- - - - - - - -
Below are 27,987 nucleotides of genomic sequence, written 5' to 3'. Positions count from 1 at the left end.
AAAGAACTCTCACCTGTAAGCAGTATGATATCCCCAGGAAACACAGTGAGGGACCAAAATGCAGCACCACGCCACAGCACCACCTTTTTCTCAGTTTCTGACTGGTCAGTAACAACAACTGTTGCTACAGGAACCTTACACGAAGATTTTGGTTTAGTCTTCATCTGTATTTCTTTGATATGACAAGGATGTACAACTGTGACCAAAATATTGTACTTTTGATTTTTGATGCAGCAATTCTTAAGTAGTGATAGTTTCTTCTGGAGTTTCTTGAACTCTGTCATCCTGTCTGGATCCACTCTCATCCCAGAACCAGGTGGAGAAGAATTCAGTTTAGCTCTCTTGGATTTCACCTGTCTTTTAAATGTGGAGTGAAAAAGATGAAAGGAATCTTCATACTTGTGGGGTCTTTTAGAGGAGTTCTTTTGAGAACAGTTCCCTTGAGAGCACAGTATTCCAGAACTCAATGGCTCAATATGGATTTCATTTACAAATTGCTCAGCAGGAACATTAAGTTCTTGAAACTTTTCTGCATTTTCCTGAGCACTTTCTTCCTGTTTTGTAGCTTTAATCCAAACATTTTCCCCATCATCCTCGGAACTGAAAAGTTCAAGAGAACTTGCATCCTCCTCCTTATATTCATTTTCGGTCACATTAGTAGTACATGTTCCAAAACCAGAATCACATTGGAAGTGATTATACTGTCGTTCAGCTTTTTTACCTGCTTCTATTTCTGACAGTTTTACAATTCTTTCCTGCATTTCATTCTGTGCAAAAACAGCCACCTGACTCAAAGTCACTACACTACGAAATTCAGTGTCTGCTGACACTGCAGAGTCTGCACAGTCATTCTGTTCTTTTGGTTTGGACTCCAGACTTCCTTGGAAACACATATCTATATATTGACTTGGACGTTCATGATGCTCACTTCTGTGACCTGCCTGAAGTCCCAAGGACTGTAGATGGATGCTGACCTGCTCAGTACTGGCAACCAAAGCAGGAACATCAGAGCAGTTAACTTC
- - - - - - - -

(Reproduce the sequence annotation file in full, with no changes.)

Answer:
Below are 27,987 nucleotides of genomic sequence, written 5' to 3'. Positions count from 1 at the left end.
AAAGAACTCTCACCTGTAAGCAGTATGATATCCCCAGGAAACACAGTGAGGGACCAAAATGCAGCACCACGCCACAGCACCACCTTTTTCTCAGTTTCTGACTGGTCAGTAACAACAACTGTTGCTACAGGAACCTTACACGAAGATTTTGGTTTAGTCTTCATCTGTATTTCTTTGATATGACAAGGATGTACAACTGTGACCAAAATATTGTACTTTTGATTTTTGATGCAGCAATTCTTAAGTAGTGATAGTTTCTTCTGGAGTTTCTTGAACTCTGTCATCCTGTCTGGATCCACTCTCATCCCAGAACCAGGTGGAGAAGAATTCAGTTTAGCTCTCTTGGATTTCACCTGTCTTTTAAATGTGGAGTGAAAAAGATGAAAGGAATCTTCATACTTGTGGGGTCTTTTAGAGGAGTTCTTTTGAGAACAGTTCCCTTGAGAGCACAGTATTCCAGAACTCAATGGCTCAATATGGATTTCATTTACAAATTGCTCAGCAGGAACATTAAGTTCTTGAAACTTTTCTGCATTTTCCTGAGCACTTTCTTCCTGTTTTGTAGCTTTAATCCAAACATTTTCCCCATCATCCTCGGAACTGAAAAGTTCAAGAGAACTTGCATCCTCCTCCTTATATTCATTTTCGGTCACATTAGTAGTACATGTTCCAAAACCAGAATCACATTGGAAGTGATTATACTGTCGTTCAGCTTTTTTACCTGCTTCTATTTCTGACAGTTTTACAATTCTTTCCTGCATTTCATTCTGTGCAAAAACAGCCACCTGACTCAAAGTCACTACACTACGAAATTCAGTGTCTGCTGACACTGCAGAGTCTGCACAGTCATTCTGTTCTTTTGGTTTGGACTCCAGACTTCCTTGGAAACACATATCTATATATTGACTTGGACGTTCATGATGCTCACTTCTGTGACCTGCCTGAAGTCCCAAGGACTGTAGATGGATGCTGACCTGCTCAGTACTGGCAACCAAAGCAGGAACATCAGAGCAGTTAACTTC